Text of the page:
The absence of Pakistani players in the IPL can affect it's viewership in the Pakistani expatriate community dominated UAE © Getty Images
The absence of Pakistani players in the IPL can affect its viewership in the Pakistani expatriate community-dominated UAE © Getty Images


The first leg of the Indian Premier League (IPL) 2014 will be held in the United Arab Emirates and its success could have implications on the Pakistan Cricket Board’s (PCB) plans to host the Pakistan Super league (PSL) early next year. Nishad Pai Vaidya explains…


The United Arab Emirates (UAE) is ready to welcome the Indian Premier League (IPL) bandwagon with the tournament’s 2014 edition set to begin on April 16 at Abu Dhabi. While UAE has been an Associate nation of the International Cricket Council (ICC) for years, but is a familiar venue for fans. Sharjah was a cricketing oasis, and then emerged Abu Dhabi and Dubai. With the huge expatriate population, the potential is enormous. But this IPL may unknowingly open the floodgates for another league in the desert of Emirates.



The Pakistan Cricket Board (PCB) recently announced that they are aiming to host the first edition of the Pakistan Super League (PSL) in the UAE early next year, with an endeavour to host the finals in Lahore. The way the IPL pans out could very well determine the fate of the PSL as the franchise concept would be tested in a foreign land. So far, only national teams have played in the UAE. Of course, that would bring the expatriate fans in numbers to the ground as they support their respective teams. This time it would be different.


During an IPL game, the fans’ loyalties get divided. One may root for a team from their city or state, but may have a soft corner for their favourite India player in another side. That brings in an interesting flavor and the Indian community in the UAE may have a tough time to decide their favourites. But with the presence of international stars, one may see other nationalities also making their way into the stadiums. There is a significant Australian population in the UAE. That is one fan base the franchises would target.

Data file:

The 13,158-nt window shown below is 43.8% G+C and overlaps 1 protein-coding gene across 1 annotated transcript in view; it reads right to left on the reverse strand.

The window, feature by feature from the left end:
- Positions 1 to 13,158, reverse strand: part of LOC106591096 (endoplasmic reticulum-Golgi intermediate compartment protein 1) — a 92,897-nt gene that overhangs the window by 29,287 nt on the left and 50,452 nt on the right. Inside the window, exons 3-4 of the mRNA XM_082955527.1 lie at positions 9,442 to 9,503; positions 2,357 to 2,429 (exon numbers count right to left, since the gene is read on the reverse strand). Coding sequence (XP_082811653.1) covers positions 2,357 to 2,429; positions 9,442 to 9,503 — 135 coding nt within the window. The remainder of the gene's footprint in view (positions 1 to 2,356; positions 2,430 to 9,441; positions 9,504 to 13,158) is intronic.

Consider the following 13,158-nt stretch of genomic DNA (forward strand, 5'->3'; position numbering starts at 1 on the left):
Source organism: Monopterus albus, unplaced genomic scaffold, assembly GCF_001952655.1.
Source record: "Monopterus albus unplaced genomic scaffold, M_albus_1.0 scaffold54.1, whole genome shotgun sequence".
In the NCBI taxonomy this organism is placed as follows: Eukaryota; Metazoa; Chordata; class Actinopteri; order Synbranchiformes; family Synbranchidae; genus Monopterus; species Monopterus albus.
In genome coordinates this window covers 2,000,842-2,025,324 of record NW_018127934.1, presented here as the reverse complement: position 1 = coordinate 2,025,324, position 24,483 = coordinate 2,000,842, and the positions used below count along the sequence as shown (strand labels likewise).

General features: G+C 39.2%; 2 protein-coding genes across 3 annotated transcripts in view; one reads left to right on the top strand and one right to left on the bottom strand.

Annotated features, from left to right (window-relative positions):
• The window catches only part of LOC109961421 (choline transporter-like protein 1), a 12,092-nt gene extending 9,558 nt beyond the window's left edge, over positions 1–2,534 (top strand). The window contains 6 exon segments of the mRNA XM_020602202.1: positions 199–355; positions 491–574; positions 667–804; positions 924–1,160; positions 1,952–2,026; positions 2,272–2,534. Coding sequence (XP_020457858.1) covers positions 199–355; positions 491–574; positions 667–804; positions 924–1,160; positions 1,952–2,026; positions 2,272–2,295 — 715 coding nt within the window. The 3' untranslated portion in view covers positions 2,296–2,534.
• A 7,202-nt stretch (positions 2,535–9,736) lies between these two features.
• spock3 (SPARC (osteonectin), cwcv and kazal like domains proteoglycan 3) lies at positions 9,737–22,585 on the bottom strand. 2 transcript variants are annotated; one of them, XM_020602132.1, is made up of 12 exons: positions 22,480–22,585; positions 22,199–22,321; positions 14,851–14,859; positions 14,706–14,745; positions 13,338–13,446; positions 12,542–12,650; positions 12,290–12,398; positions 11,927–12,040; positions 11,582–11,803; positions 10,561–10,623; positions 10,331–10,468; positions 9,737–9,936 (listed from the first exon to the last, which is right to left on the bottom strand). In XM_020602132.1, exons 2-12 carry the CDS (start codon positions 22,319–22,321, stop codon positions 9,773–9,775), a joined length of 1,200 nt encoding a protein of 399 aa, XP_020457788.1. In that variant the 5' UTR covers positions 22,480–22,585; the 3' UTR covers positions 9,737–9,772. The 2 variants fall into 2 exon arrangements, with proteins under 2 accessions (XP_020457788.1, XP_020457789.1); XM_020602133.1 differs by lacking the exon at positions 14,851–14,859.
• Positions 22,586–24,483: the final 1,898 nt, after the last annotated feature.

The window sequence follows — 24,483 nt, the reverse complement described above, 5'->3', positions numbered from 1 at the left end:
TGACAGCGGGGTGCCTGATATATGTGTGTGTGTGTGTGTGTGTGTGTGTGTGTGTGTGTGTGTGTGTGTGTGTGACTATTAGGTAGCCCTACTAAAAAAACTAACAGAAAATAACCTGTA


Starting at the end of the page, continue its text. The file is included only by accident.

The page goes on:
But what about the Pakistani fan, who is used to watching his stars in those arenas? Whenever Pakistan has played a match in the UAE, one has seen a decent turnout for the one-day games. When compared to Dubai, Abu Dhabi and Sharjah have a bigger Pakistani fan base and they would be disappointed with their heroes missing out on the action. Some of them may still come to watch the games, for the pure love of cricket or for entertainment. But the IPL could perhaps lose a bit of their fan support due to the absence of Pakistan players.


However, this could work for the PSL as that humongous Pakistani fan-base would be eager for their nation’s Twenty20 league. The IPL’s success in terms of creating the buzz may set off an interest and anticipation for the PSL. Plus, if the IPL is a logistical success, the PCB could well use it to their advantage and work with the Emirates Cricket Board (ECB) to perhaps create a much more successful tournament to fit the needs of the resident fans.


Needless to say, the PCB would watch the first leg of the IPL very closely and monitor each move. They have a lot to learn from the success and failures of the IPL in the UAE as that would help them chalk out their own plans. The PSL too would feature international stars, but how many? That is a bigger question, which could help the PCB turn the tide!


(Nishad Pai Vaidya is a Correspondent with CricketCountry and anchor for the site’s YouTube Channel. His Twitter handle is @nishad_44)